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TUCoPS :: Browsers :: expl5101.htm

Outlook may interpret mail headers



14th Feb 2002 [SBWID-5101]
COMMAND

	Outlook may interpret mail headers

SYSTEMS AFFECTED

	Tested on : Outlook Express 5.5, 6.0

PROBLEM

	Valentijn Sessink [http://www.openoffice.nl] posted :
	

	original advisory at : http://www.openoffice.nl/special_interest/outlookbug.html

	

	

	When the message  contains  a  header  with  Carriage  Return  (0x0d  or
	<CR>) characters. Outlook incorrectly  interprets  these  as  end  of
	line (Carriage  Return/Line  Feed  combinations,  or  <CRLF>  as  per
	rfc2821/2822) delimiters.
	

	A message can be  formatted  so  that  Outlook  starts  parsing  message
	content prematurely. Outlook may even  read  attachments  that  are  not
	actually there. Thus, Outlook will see things that  a  content  scanning
	Mail Transfer Agent (MTA) does not scan for. This bug could  be  misused
	to send viruses to Outlook  users  behind  a  corporate  firewall.  Both
	UUencoded and MIME encoded attachment are affected by this bug.
	

	Example :
	

	A UUencoded attachment would simply use something like
	

	From: <001+outlookbug@nospam.blub.net>

	To: <billg@microsoft.com>

	Date: Tue, 14 Feb 2002 06:06:06 +0100

	Subject: Valentine\'s Present!<CR><CR>begin  virus.exe<CR>M5F%L96YT:6IN(%-E<W-I;FL@+2!H=\'1P.B\\O=W=W+F]P96YO9F9I8V4N;FPO<CR>end

	

	The content scanners I tested will not see this as  an  attachment,  but
	Outlook will.
	

	To send a MIME encoded attachment, you need to put  the  MIME  delimiter
	in the headers. Simply putting  the  \"Content-Type:\"  header  after  a
	carriage return is not enough, most scanners will catch that.
	

	 Update 

	 ======

	Firstly, my description of hiding  a  UUencoded  attachment  seemed  not
	100% correct: as far as I can see, Outlook needs a regular <CRLF>  at
	the end of a UUencoded attachment. Hiding the attachment in the  headers
	would thus look like:
	

	

	X-some-header: <CR><CR>begin  hiding.txt<CR>.....uuencoding....<CR>....<CRLF>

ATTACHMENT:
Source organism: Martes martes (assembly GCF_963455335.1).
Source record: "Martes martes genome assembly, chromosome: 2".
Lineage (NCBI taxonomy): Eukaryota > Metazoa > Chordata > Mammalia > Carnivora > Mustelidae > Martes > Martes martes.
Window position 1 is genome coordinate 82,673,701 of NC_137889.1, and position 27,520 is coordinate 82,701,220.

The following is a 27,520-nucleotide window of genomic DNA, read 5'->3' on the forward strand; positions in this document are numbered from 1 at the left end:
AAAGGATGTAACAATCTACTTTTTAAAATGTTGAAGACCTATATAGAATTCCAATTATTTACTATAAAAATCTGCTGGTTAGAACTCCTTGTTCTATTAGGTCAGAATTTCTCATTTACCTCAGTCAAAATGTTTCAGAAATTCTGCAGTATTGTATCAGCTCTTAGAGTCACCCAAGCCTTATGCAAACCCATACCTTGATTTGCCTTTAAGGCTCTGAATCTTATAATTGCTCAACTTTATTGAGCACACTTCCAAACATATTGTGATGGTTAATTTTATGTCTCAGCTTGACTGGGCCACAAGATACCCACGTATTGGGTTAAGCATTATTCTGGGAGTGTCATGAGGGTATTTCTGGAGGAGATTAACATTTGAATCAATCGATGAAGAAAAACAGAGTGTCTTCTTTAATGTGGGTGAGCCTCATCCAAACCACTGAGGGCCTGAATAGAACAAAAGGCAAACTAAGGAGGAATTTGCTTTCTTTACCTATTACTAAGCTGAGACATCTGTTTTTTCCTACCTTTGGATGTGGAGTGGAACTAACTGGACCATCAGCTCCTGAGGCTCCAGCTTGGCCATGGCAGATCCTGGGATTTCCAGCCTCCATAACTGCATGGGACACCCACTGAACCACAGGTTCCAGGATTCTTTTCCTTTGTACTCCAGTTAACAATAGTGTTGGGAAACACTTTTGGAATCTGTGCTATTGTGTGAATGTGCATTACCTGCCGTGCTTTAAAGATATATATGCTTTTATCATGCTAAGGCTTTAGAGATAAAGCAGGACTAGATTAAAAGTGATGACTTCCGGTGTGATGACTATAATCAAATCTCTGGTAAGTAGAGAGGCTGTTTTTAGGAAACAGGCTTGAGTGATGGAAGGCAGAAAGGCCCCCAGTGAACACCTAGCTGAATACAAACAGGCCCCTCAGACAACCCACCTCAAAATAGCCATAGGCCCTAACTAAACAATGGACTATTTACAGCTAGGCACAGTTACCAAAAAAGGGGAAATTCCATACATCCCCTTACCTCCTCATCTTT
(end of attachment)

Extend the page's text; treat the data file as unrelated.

`<CR>end<CR>

	

	

	So the last \"real\" line delimiter seems necessary (OE5.5/W95).
	

	

	A couple  of  people  seemed  to  think  that  simply  interpreting  all
	<CR>\'s with <CRLF>\'s  should  solve  the  issue,  however,  that
	makes things worse, as the scanner will now  be  forced  to  look  \"the
	outlook way\". Suppose a mail is formatted like this:
	

	

	From: <mailaddress> 

	To: <you>

	Subject: ...

	X-foo: X<CR><CR>begin  defeat scanner

	Content-Type: multipart/mime; delimiter.....

	

	

	Interpreting <CR> as <CRLF> will show  a  new  mail,  in  which  a
	broken UUencoded attachment shows  up.  However,  sensible  MUA\'s  will
	only see an \"X-foo\" header with a carriage return character  and  will
	continue to scan for headers, thus seeing a MIME encoded message.
	

	Further tricks with MIME in MIME and broken MIME  headers  inside  those
	MIME attachments could spell trouble too.
	

	A test where the MIME delimiter inside the body had a <CR>  in  front
	showed that Outlook Express 5.5 sees a MIME delimiter,  while  an  older
	Eudora version just showed a string of characters.
	

	Preliminary tests seem to show  a  nasty  interpretation  difference  in
	<CR><CR><LF>.  As  far  as  I  understood,  this  sequence   is
	sometimes added by some MIME encoding software and MTA\'s see  it  as  a
	single <CRLF>. OE5.5 seems to see this as  <CRLF><CRLF>  -  but
	further testing is required on this.
	

	Content scanners will - most likely - need to  make  several  passes  on
	the mail now, instead of - as they do now -  split  header  and  content
	and start parsing content. I hope that affected MUA\'s will get a  patch
	ASAP, as that makes the life of mail content  scanners  probably  a  lot
	easier.
	

	

SOLUTION

	None yet.
	

	Note :
	

	One could argue that a single <CR> should not  be  reproduced  by  an
	MTA,  as  it  is  illegal  to  send  a  bare  <CR>  -  per   RFC2821.
	Unfortunately, RFC2821 does not  specify  what  to  send  instead.  Both
	Postfix and Sendmail send bare <CR> on  output  -  other  MTA\'s  not
	tested. Having said that, Outlook is still  at  fault  interpreting  the
	result as an attachment.


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